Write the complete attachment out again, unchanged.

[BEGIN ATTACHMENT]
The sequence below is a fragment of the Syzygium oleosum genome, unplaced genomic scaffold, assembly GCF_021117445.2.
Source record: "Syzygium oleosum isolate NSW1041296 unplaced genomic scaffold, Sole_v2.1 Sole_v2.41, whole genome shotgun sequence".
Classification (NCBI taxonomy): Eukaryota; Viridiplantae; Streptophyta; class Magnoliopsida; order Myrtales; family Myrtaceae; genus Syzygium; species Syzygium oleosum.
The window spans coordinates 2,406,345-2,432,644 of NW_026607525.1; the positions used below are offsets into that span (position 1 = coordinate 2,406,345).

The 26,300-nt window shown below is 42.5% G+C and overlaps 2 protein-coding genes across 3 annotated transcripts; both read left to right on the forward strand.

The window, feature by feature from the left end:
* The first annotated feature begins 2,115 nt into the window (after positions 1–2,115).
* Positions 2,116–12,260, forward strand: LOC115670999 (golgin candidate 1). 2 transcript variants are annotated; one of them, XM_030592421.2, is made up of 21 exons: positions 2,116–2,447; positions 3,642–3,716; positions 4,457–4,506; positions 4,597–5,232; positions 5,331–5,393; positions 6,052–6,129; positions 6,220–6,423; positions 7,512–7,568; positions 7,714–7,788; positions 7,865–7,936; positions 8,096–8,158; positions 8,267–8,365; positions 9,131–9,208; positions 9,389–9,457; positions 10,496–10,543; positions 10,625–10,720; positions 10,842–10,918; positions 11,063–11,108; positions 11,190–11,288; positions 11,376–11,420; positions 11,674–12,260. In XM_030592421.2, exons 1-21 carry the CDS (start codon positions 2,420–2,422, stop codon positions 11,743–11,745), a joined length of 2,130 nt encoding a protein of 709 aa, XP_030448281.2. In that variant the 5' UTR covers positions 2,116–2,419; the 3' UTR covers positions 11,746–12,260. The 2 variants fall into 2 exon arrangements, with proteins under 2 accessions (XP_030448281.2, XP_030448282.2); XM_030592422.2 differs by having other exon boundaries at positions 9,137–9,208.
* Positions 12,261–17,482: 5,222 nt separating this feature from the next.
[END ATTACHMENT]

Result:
The sequence below is a fragment of the Syzygium oleosum genome, unplaced genomic scaffold, assembly GCF_021117445.2.
Source record: "Syzygium oleosum isolate NSW1041296 unplaced genomic scaffold, Sole_v2.1 Sole_v2.41, whole genome shotgun sequence".
Classification (NCBI taxonomy): Eukaryota; Viridiplantae; Streptophyta; class Magnoliopsida; order Myrtales; family Myrtaceae; genus Syzygium; species Syzygium oleosum.
The window spans coordinates 2,406,345-2,432,644 of NW_026607525.1; the positions used below are offsets into that span (position 1 = coordinate 2,406,345).

The 26,300-nt window shown below is 42.5% G+C and overlaps 2 protein-coding genes across 3 annotated transcripts; both read left to right on the forward strand.

The window, feature by feature from the left end:
* The first annotated feature begins 2,115 nt into the window (after positions 1–2,115).
* Positions 2,116–12,260, forward strand: LOC115670999 (golgin candidate 1). 2 transcript variants are annotated; one of them, XM_030592421.2, is made up of 21 exons: positions 2,116–2,447; positions 3,642–3,716; positions 4,457–4,506; positions 4,597–5,232; positions 5,331–5,393; positions 6,052–6,129; positions 6,220–6,423; positions 7,512–7,568; positions 7,714–7,788; positions 7,865–7,936; positions 8,096–8,158; positions 8,267–8,365; positions 9,131–9,208; positions 9,389–9,457; positions 10,496–10,543; positions 10,625–10,720; positions 10,842–10,918; positions 11,063–11,108; positions 11,190–11,288; positions 11,376–11,420; positions 11,674–12,260. In XM_030592421.2, exons 1-21 carry the CDS (start codon positions 2,420–2,422, stop codon positions 11,743–11,745), a joined length of 2,130 nt encoding a protein of 709 aa, XP_030448281.2. In that variant the 5' UTR covers positions 2,116–2,419; the 3' UTR covers positions 11,746–12,260. The 2 variants fall into 2 exon arrangements, with proteins under 2 accessions (XP_030448281.2, XP_030448282.2); XM_030592422.2 differs by having other exon boundaries at positions 9,137–9,208.
* Positions 12,261–17,482: 5,222 nt separating this feature from the next.